kansasprairiegirls

About buying and selling used books and stuff online. Plus my adventures and random thoughts.

Sunday, October 26, 2008

How to Open a New Book

Sometimes, a new book can be damaged by improperly opening it. I thought everyone who cares about books knew this, but evidently not. I recently got a snotty e-mail from a man who bought my collectible fine condition copy of a book written by a famous political conservative.

"Nothing in this book identifies it as a first edition," he complained. "And it makes a horrible creaking kind of noise when I open it, there must be some kind of awful damage to the spine."

I wanted to yell at the man -- "Yes, the damage you inflicted on it!"

Let me explain.

A well made hardcover book has pages that are sewn together, a process call "binding." Wikipedia has a fine article on the process here. A brand new, never read book, will have relatively stiff thread holding the pages together. Glue may also be holding the boards to the text block. As the book ages, these parts may actually stiffen. Now, when a book is read, the threads stretch and the binding loosens. Usually, the reader is unaware of this relaxation in the binding. However, if the book was never read and is more than a few years old, the stretching of the threads makes a distinctive sound; a sound of cracking the spine, damaging the book in invisible ways that will shorten its life considerably.

Any new or previously unread book should be opened gently; lay the spine flat on a table and hold the text block up; working with a few pages at a time, from the outside in, open the book, alternating with the front and back. For a detailed description, check out this nice article at Tate Publishing.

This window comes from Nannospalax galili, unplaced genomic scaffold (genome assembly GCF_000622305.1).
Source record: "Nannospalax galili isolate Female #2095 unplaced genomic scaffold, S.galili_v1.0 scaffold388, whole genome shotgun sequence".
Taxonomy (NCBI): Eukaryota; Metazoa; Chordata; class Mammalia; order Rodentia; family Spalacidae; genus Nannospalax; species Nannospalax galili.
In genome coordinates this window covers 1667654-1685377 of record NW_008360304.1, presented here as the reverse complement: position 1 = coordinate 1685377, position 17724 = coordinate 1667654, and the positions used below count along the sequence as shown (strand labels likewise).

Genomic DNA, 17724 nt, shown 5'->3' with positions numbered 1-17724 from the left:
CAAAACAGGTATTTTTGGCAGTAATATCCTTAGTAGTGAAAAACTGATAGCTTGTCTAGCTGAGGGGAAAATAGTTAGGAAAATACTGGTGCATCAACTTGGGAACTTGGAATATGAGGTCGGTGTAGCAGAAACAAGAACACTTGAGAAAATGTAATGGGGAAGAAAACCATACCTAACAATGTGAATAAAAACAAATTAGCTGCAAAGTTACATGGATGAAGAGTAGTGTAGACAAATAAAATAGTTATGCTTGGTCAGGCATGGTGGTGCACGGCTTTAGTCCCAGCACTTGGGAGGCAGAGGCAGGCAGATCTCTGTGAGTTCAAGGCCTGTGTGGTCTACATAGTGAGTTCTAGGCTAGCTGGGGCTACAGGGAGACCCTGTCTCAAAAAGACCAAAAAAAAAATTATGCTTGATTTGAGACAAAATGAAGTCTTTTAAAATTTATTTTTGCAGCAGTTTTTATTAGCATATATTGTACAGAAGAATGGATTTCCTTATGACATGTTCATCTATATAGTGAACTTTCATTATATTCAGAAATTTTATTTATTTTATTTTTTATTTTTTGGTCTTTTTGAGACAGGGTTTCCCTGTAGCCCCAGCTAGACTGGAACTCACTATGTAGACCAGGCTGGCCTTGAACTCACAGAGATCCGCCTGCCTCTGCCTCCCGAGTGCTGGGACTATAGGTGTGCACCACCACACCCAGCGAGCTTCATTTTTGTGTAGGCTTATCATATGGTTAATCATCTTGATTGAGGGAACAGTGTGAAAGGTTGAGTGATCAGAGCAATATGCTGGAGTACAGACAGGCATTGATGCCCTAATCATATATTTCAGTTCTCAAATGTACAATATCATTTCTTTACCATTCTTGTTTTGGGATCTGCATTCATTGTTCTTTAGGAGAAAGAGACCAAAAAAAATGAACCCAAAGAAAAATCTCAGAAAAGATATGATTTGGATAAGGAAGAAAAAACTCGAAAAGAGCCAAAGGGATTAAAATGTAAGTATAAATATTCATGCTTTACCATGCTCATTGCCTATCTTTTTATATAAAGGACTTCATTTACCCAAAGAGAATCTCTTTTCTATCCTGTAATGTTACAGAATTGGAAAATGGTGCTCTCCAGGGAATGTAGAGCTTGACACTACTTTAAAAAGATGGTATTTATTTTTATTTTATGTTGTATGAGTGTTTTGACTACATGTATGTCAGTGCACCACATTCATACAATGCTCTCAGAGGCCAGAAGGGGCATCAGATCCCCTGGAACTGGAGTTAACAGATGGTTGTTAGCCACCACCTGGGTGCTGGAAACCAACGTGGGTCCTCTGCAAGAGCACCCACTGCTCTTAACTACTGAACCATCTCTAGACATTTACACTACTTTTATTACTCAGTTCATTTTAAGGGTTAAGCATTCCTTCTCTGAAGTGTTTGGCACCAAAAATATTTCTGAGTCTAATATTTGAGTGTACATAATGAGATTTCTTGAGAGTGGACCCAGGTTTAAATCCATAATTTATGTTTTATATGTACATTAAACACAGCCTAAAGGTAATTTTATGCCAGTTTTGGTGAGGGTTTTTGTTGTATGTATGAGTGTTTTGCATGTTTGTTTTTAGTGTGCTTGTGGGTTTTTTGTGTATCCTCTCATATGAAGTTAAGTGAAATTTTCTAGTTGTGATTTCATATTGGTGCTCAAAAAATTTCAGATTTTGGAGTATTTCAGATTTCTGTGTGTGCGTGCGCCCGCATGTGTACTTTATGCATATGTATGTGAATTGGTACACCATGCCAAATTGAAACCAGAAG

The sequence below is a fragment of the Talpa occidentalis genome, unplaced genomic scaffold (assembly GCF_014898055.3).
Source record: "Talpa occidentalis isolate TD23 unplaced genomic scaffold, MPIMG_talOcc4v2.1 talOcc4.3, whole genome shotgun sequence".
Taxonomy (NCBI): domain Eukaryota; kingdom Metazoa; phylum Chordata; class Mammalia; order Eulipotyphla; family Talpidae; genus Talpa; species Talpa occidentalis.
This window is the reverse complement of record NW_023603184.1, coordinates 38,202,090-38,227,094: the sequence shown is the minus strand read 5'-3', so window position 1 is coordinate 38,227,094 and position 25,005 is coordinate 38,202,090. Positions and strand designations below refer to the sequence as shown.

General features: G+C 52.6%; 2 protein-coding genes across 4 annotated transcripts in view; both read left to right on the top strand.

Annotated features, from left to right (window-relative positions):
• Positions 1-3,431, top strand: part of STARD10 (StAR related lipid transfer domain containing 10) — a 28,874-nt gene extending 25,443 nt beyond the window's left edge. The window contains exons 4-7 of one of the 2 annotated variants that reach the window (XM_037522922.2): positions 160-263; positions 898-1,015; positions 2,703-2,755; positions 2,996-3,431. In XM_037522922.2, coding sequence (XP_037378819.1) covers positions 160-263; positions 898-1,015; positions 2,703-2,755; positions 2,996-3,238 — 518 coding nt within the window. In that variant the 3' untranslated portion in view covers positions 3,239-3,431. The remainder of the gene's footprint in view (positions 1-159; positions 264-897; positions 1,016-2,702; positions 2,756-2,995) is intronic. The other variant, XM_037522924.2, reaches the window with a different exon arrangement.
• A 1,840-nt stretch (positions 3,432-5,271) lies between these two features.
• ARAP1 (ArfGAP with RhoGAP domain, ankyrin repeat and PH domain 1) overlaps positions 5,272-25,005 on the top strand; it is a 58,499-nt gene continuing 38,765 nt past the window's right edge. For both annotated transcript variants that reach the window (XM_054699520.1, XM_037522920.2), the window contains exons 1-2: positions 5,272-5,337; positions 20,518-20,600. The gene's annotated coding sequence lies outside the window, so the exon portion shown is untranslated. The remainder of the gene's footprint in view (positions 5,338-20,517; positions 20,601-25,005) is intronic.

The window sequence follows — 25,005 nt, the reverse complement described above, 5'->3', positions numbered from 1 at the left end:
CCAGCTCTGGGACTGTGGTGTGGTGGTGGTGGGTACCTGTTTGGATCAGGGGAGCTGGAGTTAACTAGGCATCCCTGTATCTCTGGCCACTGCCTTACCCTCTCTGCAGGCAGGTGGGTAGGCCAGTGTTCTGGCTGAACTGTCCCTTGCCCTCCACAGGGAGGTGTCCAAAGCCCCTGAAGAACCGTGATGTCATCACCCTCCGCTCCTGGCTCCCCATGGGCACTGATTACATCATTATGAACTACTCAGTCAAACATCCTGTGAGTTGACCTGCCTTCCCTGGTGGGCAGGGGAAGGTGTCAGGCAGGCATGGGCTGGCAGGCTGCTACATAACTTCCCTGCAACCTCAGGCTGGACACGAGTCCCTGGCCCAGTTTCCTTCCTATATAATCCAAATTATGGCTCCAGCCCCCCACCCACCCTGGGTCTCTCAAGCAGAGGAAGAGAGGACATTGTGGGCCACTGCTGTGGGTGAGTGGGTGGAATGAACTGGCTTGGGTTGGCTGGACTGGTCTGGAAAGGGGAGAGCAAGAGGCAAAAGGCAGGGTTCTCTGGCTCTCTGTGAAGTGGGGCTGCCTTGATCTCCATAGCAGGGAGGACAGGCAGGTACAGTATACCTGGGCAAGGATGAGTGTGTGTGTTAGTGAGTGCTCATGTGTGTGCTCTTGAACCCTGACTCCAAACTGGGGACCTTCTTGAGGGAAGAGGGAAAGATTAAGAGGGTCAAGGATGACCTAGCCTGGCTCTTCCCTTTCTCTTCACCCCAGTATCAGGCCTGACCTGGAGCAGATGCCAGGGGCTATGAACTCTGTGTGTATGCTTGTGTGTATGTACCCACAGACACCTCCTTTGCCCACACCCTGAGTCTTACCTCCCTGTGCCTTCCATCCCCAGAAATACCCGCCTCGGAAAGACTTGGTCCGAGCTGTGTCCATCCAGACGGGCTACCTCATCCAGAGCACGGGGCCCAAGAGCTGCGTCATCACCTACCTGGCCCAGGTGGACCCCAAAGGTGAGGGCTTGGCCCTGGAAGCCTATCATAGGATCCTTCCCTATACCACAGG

As far as the "first edition" complaint, publishers use a variety of ways to identify firsts. The words "first edition" may not appear anywhere in a book that is, in fact, a true first. This information is hardly secret; in fact, a reference I carry with me all the time is a small book written to help book dealers identify first editions, Bill McBride's indispensable "A Pocket Guide to the Identification of First Editions." Numerous articles posted on the internet discuss identification of firsts, such as this one from Quill & Brush, or this from Empty Mirror Books, or this from BooksSeattle.

Well, I could not figure out how to yell at the man via e-mail. So I explained about how to open a previously unread book and how publishers confuse the issue on first editions. I only hope he opened the links I sent.

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